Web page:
Center for Strategic Decision Research


The Need for a European Defense Industry Base

Mr. Wolf-Peter Denker
Vice President, Government and Political Affairs,
Daimler-Chrysler Aerospace


As a German citizen, I am particularly pleased to be attending this Workshop in Hungary, a country to which Germany owes so much. The fact that Hungary is hosting this year’s Workshop is strong evidence that the new NATO has become a reality.

Another reality, one that we need to face, is the current conflict in Kosovo. NATO and the European Union must continue to pursue their common goal of creating a permanent and stable security system in Europe based on a free and prosperous economic and democratic society. Europe needs its own political and military decision-making structures, with associated instruments for recognizing crises and assessing situations, so it can react more quickly and effectively at the security policy level.

The European Union, which is an actor in the fields of foreign and security policy and aims to build up its stability to act as a sovereign body in these areas, also needs to be able to call upon a self-sufficient and independent armaments base. Such European sovereignty, as we see it, is inseparably linked not only with issues that affect the European defense industry but, in the final analysis, with transatlantic security.


I would like to show you, from the vantage point of a European company in the aerospace and defense business, why the European industrial base is such an important issue to Daimler-Chrysler Aerospace as well as to other defense businesses. For almost ten years now, all the major German aerospace companies have been united in a private structure under the roof of Germany’s DASA. No other aerospace company in Europe covers such a spectrum: civil and military aircraft and helicopters; aeroengines; space technology embracing satellites, space transportation, guided missile systems, and defense electronics, which is taking on an increasingly important role in our field of business. The most important factor about DASA, however, is that it is at the same time a German,  a European, and a global undertaking. Since the merger of Daimler-Benz and Chrysler, we are the world’s first aerospace company with a truly global shareholder structure. As both a European and a globally active company, it is essential for us to come to grips with the future prospects of Europe as a significant factor in both international politics and the global economy.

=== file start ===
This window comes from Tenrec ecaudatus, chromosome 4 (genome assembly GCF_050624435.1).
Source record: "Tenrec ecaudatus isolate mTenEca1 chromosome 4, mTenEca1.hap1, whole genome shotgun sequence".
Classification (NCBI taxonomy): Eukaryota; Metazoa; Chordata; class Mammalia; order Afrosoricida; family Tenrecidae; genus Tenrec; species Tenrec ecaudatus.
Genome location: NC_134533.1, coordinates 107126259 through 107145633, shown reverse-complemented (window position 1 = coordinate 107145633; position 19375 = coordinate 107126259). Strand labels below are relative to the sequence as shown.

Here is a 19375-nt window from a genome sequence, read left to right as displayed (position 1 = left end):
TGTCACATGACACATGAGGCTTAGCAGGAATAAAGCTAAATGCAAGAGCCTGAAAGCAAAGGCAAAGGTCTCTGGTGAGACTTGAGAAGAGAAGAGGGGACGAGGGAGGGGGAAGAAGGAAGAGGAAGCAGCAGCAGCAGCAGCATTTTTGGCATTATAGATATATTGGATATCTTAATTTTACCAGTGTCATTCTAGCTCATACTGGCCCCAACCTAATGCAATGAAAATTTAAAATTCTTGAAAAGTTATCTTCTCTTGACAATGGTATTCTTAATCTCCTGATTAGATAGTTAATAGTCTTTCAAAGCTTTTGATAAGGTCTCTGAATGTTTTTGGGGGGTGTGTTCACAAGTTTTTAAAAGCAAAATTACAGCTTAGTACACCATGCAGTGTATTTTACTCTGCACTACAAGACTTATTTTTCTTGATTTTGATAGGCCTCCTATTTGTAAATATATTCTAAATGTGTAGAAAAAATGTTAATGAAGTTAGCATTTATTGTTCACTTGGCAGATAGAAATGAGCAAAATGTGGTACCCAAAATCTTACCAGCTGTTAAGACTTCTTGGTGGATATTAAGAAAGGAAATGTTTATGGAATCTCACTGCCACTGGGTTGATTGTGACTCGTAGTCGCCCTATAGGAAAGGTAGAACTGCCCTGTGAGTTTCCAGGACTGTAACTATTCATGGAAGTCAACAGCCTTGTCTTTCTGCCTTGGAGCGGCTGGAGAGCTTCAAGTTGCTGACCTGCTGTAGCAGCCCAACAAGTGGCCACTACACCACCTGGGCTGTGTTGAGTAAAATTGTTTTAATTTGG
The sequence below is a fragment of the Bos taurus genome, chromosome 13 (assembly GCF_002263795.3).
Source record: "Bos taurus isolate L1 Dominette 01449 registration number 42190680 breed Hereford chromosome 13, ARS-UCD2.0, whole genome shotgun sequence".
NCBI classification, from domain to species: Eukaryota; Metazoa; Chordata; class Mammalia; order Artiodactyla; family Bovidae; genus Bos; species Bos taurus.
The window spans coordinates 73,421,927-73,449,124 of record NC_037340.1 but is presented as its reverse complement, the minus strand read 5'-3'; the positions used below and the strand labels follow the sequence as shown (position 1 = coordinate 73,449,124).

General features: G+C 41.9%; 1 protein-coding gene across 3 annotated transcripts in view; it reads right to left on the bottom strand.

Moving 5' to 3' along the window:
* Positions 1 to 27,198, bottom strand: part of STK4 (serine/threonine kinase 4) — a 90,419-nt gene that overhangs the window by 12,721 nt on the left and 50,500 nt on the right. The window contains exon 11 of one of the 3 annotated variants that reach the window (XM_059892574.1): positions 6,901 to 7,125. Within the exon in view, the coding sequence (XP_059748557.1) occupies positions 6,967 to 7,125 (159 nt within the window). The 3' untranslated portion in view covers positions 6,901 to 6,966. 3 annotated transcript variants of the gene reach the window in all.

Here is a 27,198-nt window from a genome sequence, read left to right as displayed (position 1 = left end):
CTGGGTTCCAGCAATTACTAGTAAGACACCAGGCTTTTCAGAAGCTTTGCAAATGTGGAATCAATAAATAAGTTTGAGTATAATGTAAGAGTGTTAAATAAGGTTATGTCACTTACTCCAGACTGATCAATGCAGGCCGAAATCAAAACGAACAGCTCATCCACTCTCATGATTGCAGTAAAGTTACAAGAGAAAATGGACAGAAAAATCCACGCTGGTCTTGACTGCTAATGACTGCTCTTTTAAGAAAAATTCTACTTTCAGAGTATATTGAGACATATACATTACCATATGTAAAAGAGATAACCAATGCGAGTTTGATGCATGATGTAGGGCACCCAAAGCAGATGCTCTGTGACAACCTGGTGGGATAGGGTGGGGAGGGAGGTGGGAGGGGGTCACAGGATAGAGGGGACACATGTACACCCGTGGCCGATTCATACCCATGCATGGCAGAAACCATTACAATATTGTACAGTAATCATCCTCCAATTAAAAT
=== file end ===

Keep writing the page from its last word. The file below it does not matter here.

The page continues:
During the last few NATO Workshops, a main talking point was the struggle to consolidate the European aerospace industry, the key word being EADC. That objective has not been reached as it was originally intended because of the industrial developments through the end of 1998. Nevertheless, consolidation must remain on the European agenda in the medium term because only equal footing between the European and the American industries will enable real transatlantic cooperation and healthy global competition while strengthening Euro-Atlantic security.

In the meantime, DASA has reassessed its strategic options, encompassing opportunities both within Europe and across the Atlantic. As a first step toward consolidation in Europe, DASA linked up with CASA, the Spanish manufacturer, effecting the first major cross-border merger in Europe, which was confirmed by a Memorandum of Understanding that was signed on June 11, 1999. This newly formed industrial group, in which CASA and Daimler-Chrysler will be the shareholders, will become the leading partner in the most important European aeronautical programs, in particular Airbus, Eurofighter, and the future large aircraft.